conversations on the long poem
Toronto poet R. Kolewe’s third full-length poetry title, following Afterletters (Book*hug, 2014) and Inspecting Nostalgia (Talonbooks, 2017), is the expansive long poem, The Absence of Zero (Book*hug, 2021), a book self-described on the back cover as a “triumphantly executed celebration of the long-poem tradition. Consisting of 256 16-line quartets and 34 free-form interruptions, this slow-moving, haunting work is a beautiful example of thinking in language, a meditation that explores time and memory in both content and form.” There is something of the text that sits as both fixed and fluid document, composing a long, continuous, book-length thread. The poems are numbered, as are the sections, set both in sequence and groupings, all of which allow for a particular kind of temporal erasure (akin to, for example, the Julian Day Calendar numbering of Gil McElroy’s ongoing “Julian Days” sequence). “reminding myself that I can delete this rewrite substantially—,” he writes, as part of “0.0.0.1,” but one of a series of layers of strata that loop, repeat and recombine. Nearly three hundred pages later, as part of “126.96.36.199,” he offers: “In the including topology a map, a proper map, / reminding myself that I can delete this rewrite substantially— [.]”
This is a long poem structured, in part, as he offers himself, from T.S. Eliot’s Four Quartets (1943), a text equally cited by Renée Sarojini Saklikar as a prompt and model for her own long poem project, the life-long multiple-book project, The Heart Of This Journey Bears All Patterns (a title she regularly shortens to THOT-J-BAP). As well, The Absence of Zero is a long poem built upon mathematical structure, carefully placed and pieced and held together through attention and patience, as Kolewe offers at the back of the collection:
The structure of the 256 16-line poems is based on the Riemann curvature tensor in 4 dimensions, a mathematical object that describes the curvature of spacetime in Einstein’s general relativity. The Riemann curvature tensor is a 4-index tensor with 256 components in 4 dimensions, but various identities result in some of those components always having the value zero; other components are related in various ways so that there are actually only 20 independent components.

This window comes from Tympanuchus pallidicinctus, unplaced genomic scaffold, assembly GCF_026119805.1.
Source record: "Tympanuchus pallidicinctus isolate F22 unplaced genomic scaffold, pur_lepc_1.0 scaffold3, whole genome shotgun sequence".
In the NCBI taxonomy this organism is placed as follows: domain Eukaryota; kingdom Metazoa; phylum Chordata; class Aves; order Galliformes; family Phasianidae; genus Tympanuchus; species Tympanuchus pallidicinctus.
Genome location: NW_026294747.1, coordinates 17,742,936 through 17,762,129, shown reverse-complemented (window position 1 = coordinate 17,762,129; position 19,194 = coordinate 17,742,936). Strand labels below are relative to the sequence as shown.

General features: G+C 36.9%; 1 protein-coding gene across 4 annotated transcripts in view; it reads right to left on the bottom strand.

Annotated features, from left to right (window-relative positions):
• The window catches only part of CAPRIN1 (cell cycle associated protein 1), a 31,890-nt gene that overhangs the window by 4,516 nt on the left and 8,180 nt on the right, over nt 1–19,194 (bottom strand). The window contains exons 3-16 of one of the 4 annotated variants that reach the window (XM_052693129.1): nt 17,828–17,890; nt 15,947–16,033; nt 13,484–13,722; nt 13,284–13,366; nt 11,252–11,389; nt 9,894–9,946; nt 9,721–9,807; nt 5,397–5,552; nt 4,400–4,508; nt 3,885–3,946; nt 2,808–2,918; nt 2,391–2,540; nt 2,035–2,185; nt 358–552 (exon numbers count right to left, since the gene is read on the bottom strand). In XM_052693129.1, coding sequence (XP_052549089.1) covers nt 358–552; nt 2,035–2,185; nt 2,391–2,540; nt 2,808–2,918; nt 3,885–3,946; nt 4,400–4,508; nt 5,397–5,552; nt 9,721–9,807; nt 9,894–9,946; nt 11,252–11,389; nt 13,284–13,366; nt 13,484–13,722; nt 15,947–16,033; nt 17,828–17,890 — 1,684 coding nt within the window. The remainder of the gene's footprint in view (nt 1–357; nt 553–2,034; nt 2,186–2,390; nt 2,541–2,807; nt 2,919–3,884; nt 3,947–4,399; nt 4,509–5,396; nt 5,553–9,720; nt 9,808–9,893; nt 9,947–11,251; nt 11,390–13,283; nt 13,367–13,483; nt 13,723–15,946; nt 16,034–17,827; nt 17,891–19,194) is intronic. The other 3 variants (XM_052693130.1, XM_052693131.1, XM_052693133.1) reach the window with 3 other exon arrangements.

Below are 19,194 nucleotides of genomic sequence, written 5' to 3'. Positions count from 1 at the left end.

The mathematical structure might hold the collection as something contained, with particular and specific boundaries, even while the text itself simultaneously maintains and denys such deliberately-drawn lines. The poem cycles, loops and ripples, providing threads and tethers throughout, with possibilities that could easily extend beyond the pages of this particular work. “At this table scraps of the 20th century measured out.” he writes, to open “188.8.131.52.,” “The problem that words mean something / alone. Without remembering or acting on memory […]” The echo of phrases repeating, shifted into different contexts, allow for a shifting, and even fluid, perception. Whereas McElroy’s ongoing sequence moves in a forward direction, and Margaret Christakos’ multiple recombinative projects employ variants on repetition or the loop/cycle, Kolewe’s The Absence of Zero appears to play with all of these ideas in turn and simultaneously, allowing the mathematical structure as the skeleton of the poem he wraps his lyric across. This really is a remarkable book.
Born in Ottawa, Canada’s glorious capital city, rob mclennan currently lives in Ottawa, where he is home full-time with the two wee girls he shares with Christine McNair. The author of more than thirty trade books of poetry, fiction and non-fiction, his latest collection, the book of smaller (University of Calgary Press, 2022), is (as you might already know) available for pre-order. He has never, to his knowledge, had any of his books on anyone’s “most anticipated” list.